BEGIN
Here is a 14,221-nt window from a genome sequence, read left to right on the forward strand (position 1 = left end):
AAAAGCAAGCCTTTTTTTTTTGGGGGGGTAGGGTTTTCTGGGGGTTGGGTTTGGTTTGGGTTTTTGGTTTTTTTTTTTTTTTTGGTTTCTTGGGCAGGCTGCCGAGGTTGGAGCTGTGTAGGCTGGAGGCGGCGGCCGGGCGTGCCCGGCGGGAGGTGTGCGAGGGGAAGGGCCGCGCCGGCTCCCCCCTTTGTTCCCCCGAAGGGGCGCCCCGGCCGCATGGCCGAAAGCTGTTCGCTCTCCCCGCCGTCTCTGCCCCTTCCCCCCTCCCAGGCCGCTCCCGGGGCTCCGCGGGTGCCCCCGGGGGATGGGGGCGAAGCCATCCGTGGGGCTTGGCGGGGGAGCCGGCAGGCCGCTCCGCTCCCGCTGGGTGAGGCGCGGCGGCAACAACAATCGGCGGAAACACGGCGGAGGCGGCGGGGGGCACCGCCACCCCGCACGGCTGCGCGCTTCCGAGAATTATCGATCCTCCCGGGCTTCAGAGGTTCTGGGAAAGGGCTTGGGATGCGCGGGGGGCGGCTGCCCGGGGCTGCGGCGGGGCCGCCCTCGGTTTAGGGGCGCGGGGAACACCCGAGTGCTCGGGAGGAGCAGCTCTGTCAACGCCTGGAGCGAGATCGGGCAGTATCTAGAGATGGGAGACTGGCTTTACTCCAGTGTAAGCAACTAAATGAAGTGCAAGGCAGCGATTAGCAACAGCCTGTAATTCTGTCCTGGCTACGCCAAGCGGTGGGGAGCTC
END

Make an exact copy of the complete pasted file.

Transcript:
Here is a 14,221-nt window from a genome sequence, read left to right on the forward strand (position 1 = left end):
AAAAGCAAGCCTTTTTTTTTTGGGGGGGTAGGGTTTTCTGGGGGTTGGGTTTGGTTTGGGTTTTTGGTTTTTTTTTTTTTTTTGGTTTCTTGGGCAGGCTGCCGAGGTTGGAGCTGTGTAGGCTGGAGGCGGCGGCCGGGCGTGCCCGGCGGGAGGTGTGCGAGGGGAAGGGCCGCGCCGGCTCCCCCCTTTGTTCCCCCGAAGGGGCGCCCCGGCCGCATGGCCGAAAGCTGTTCGCTCTCCCCGCCGTCTCTGCCCCTTCCCCCCTCCCAGGCCGCTCCCGGGGCTCCGCGGGTGCCCCCGGGGGATGGGGGCGAAGCCATCCGTGGGGCTTGGCGGGGGAGCCGGCAGGCCGCTCCGCTCCCGCTGGGTGAGGCGCGGCGGCAACAACAATCGGCGGAAACACGGCGGAGGCGGCGGGGGGCACCGCCACCCCGCACGGCTGCGCGCTTCCGAGAATTATCGATCCTCCCGGGCTTCAGAGGTTCTGGGAAAGGGCTTGGGATGCGCGGGGGGCGGCTGCCCGGGGCTGCGGCGGGGCCGCCCTCGGTTTAGGGGCGCGGGGAACACCCGAGTGCTCGGGAGGAGCAGCTCTGTCAACGCCTGGAGCGAGATCGGGCAGTATCTAGAGATGGGAGACTGGCTTTACTCCAGTGTAAGCAACTAAATGAAGTGCAAGGCAGCGATTAGCAACAGCCTGTAATTCTGTCCTGGCTACGCCAAGCGGTGGGGAGCTC